Jane Ira Bloom, Mark Helias: Some Kind Of Tomorrow

Improvised duets between soprano saxophone and bass, made over the internet due to Covid-19 restrictions


The Americans Bloom (born 1955) and Helias (b 1950) are seasoned, quality musicians who have worked together on several acclaimed recordings, such as the relatively recent Early Americans and Wild Lines: Improvising Emily Dickinson (both featuring drummer Bobby Previte).

Bloom has long been acknowledged as one of the finest of post-Steve Lacy players of the soprano, the poetry of her narrative-like approach to improvisation inflected by astute intervallic leaps and subtle modulations of tone and texture, rhythm and dynamics. Helias can count Dewey Redman, Ed Blackwell, Anthony Braxton, Gerry Hemingway and Marilyn Crispell among his many stellar associates: he recently posted a concert recording of Don Cherry’s NU band from their late 1980s tour of Britain, with Helias on board.

Some Kind Of Tomorrow was recorded under current Covid-19 restrictions. Introducing the music, Bloom writes: “Here are the improvised duets that bassist Mark Helias and I created in the spring, summer, and fall of 2020 on the internet. The thought of a world without a live, spontaneous musical connection was too hard to imagine and so we came to these sessions over the internet with an emotional thirst that’s hard to describe. The music is discovered in the moment in a way that I’ve never recorded before.”

The result is certainly special, with a fine sound-mix by Helias revealing every nuance of the proceedings – including the inhalation or exhalation of breath – in a programme which ranges far and wide, even as it sustains an overall unity of ethos and impact.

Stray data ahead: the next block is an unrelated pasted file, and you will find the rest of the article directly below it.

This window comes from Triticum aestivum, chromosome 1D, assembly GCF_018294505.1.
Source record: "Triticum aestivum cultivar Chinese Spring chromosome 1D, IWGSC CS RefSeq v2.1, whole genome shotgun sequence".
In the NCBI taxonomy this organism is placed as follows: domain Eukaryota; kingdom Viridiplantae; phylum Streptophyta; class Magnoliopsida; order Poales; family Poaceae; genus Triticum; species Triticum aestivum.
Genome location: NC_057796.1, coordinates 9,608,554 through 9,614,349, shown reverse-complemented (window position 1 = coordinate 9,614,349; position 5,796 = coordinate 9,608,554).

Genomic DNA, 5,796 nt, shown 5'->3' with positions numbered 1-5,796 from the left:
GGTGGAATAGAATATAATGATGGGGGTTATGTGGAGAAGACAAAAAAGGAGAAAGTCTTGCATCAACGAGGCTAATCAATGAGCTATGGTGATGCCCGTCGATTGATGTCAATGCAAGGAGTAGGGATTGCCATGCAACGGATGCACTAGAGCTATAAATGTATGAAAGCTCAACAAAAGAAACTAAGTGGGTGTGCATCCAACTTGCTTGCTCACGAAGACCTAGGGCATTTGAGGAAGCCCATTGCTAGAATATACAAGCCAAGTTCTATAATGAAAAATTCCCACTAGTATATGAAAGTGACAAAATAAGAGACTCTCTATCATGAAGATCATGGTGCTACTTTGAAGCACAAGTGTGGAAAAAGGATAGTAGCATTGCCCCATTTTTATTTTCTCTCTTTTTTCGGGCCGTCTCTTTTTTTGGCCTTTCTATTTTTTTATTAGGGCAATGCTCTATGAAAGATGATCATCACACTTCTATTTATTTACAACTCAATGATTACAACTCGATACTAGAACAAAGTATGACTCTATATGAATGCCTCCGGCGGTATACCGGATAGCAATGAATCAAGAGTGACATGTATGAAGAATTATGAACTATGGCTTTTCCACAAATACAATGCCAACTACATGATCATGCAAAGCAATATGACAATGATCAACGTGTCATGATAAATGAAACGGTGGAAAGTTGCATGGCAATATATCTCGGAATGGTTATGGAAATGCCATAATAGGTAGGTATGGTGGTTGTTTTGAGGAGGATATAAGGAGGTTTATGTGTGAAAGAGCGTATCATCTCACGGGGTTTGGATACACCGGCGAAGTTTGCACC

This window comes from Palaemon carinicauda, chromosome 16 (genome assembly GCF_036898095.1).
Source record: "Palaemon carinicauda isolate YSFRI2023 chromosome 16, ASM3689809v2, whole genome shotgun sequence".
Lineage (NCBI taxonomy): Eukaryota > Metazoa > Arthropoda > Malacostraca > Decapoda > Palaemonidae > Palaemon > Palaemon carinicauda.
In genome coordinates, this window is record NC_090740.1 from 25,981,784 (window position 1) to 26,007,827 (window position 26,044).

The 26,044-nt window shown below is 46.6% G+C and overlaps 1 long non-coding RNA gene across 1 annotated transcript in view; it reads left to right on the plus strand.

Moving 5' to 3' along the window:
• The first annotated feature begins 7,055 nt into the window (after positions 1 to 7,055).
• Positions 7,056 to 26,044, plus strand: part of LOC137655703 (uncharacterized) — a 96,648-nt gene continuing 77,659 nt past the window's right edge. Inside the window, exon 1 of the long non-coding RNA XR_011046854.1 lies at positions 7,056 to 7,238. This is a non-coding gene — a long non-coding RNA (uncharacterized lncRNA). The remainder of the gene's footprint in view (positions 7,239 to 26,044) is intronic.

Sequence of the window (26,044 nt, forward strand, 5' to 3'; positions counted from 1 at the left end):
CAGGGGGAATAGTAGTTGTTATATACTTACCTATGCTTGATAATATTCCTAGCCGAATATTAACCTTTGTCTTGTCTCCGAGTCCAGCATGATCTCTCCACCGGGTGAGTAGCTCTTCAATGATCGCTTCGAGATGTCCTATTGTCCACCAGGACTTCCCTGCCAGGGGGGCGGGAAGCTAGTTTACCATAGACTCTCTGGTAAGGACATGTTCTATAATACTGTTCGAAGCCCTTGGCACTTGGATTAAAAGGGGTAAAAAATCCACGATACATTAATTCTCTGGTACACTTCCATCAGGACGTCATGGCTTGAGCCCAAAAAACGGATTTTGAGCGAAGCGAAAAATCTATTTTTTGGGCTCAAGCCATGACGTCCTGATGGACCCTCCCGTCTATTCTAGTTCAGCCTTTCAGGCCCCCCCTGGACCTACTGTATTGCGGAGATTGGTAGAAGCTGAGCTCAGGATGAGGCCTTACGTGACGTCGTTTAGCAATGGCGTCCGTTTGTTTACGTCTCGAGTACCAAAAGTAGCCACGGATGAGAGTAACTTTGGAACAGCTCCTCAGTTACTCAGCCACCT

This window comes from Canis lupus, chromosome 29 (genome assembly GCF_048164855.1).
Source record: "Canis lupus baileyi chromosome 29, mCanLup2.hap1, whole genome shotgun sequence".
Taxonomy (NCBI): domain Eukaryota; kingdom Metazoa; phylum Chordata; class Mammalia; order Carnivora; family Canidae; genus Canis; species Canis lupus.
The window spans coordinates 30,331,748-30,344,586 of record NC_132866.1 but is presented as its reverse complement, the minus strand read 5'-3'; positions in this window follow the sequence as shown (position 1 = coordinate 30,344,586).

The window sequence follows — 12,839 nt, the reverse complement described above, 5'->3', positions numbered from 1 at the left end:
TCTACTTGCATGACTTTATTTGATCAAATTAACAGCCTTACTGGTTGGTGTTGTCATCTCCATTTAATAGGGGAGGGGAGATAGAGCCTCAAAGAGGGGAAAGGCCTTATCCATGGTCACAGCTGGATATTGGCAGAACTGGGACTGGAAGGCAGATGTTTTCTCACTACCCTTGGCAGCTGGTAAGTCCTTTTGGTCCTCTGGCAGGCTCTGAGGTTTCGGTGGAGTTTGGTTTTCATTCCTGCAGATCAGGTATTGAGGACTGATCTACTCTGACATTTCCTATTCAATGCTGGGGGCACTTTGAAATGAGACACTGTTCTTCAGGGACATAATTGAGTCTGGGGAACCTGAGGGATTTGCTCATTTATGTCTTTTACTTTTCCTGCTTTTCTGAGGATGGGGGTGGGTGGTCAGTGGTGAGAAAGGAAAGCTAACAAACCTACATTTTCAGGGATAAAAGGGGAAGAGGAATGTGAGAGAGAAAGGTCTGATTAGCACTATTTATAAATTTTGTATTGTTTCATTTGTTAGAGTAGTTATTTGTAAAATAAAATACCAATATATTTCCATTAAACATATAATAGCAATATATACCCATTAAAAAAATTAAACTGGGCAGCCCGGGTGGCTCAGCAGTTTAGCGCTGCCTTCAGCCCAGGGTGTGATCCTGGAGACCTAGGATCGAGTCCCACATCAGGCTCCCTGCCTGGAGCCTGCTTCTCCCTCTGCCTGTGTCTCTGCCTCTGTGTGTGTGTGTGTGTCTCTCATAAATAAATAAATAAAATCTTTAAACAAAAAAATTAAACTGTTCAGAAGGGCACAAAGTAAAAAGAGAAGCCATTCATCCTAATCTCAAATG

At over nine minutes, Roughing It is both the longest and most jazz-rinsed track here, full of classic finger-clicking phrases and down-home feeling. And the intriguingly titled Travelling Deep has some passages towards the end where Helias’s strong pizzicato lines are deliciously grooved, suggesting – in tandem with the propulsive strains of the latter stages of the title track – that there could be positive vibes ahead in this “some kind of tomorrow”.

At times – as on, e.g., Far Satellites and Star Talk – things can get eerie and abstract, reminiscent of a “spaced out” piece such as Most Distant Galaxy from Bloom’s earlier and excellent Art And Aviation with, a.o. Kenny Werner (p) and Kenny Wheeler (t, flh). What one might call a more inward poetry of distance – the quality which Gaston Bachelard characterised as “the intimate in the infinite” – is epitomised by the haunting Drift.

Here, underpinned in part by Helias’s spare arco figures, Bloom’s distinctive sound and phrasing are at their most patient, as intimate as they are exploratory and including some extraordinary passages of flute-like sonorities. Although the piece is very different, I was reminded of the compelling beauty of her economically turned solo on the concluding track, The Passage Of The Divine Bird, from Bobby Previte’s superb The 23 Constellations Of Joan Miró from a couple of decades ago.

Whether up and assertive or rubato and reflective (or both, as is often the case here) each piece is astutely cast in terms of dynamics and duration, the unforced “conversational” themes lucidly developed with Helias employing pizzicato and arco figures to equally judicious effect. At just over one minute in duration, the ironically placed First Canvas offers a modestly pitched yet resonant coda to a remarkable achievement, proof positive of the enduring creative power of the human spirit in these most testing times.

Some Kind Of Tomorrow; Magic Carpet; Early Rites; Willing;Travelling Deep; Roughing It; Far Satellites; Pros And Cons; Drift; Star Talk; First Canvas (57.40)
Bloom (ss); Helias (b). Recordings via internet, 2020.
Radio Legs Music RL020